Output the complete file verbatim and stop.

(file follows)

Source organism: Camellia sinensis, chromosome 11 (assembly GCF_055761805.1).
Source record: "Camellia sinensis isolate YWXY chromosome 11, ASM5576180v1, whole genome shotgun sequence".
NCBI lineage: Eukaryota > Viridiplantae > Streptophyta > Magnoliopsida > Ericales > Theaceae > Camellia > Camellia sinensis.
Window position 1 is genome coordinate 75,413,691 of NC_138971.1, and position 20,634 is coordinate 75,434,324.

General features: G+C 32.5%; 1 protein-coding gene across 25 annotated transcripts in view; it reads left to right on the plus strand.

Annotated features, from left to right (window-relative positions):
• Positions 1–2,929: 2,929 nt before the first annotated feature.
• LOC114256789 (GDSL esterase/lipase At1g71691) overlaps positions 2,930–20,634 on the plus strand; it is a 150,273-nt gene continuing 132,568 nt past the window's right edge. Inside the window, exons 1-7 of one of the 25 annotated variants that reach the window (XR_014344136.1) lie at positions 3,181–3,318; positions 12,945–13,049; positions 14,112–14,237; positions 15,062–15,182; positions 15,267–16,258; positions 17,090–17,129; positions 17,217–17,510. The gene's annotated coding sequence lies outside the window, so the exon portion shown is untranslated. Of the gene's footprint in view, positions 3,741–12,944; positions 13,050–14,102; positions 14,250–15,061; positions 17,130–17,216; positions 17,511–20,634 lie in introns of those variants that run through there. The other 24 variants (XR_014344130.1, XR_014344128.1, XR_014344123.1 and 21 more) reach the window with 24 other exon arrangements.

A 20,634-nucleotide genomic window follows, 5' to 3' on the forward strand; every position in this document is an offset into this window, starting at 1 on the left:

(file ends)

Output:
Source organism: Camellia sinensis, chromosome 11 (assembly GCF_055761805.1).
Source record: "Camellia sinensis isolate YWXY chromosome 11, ASM5576180v1, whole genome shotgun sequence".
NCBI lineage: Eukaryota > Viridiplantae > Streptophyta > Magnoliopsida > Ericales > Theaceae > Camellia > Camellia sinensis.
Window position 1 is genome coordinate 75,413,691 of NC_138971.1, and position 20,634 is coordinate 75,434,324.

General features: G+C 32.5%; 1 protein-coding gene across 25 annotated transcripts in view; it reads left to right on the plus strand.

Annotated features, from left to right (window-relative positions):
• Positions 1–2,929: 2,929 nt before the first annotated feature.
• LOC114256789 (GDSL esterase/lipase At1g71691) overlaps positions 2,930–20,634 on the plus strand; it is a 150,273-nt gene continuing 132,568 nt past the window's right edge. Inside the window, exons 1-7 of one of the 25 annotated variants that reach the window (XR_014344136.1) lie at positions 3,181–3,318; positions 12,945–13,049; positions 14,112–14,237; positions 15,062–15,182; positions 15,267–16,258; positions 17,090–17,129; positions 17,217–17,510. The gene's annotated coding sequence lies outside the window, so the exon portion shown is untranslated. Of the gene's footprint in view, positions 3,741–12,944; positions 13,050–14,102; positions 14,250–15,061; positions 17,130–17,216; positions 17,511–20,634 lie in introns of those variants that run through there. The other 24 variants (XR_014344130.1, XR_014344128.1, XR_014344123.1 and 21 more) reach the window with 24 other exon arrangements.

A 20,634-nucleotide genomic window follows, 5' to 3' on the forward strand; every position in this document is an offset into this window, starting at 1 on the left: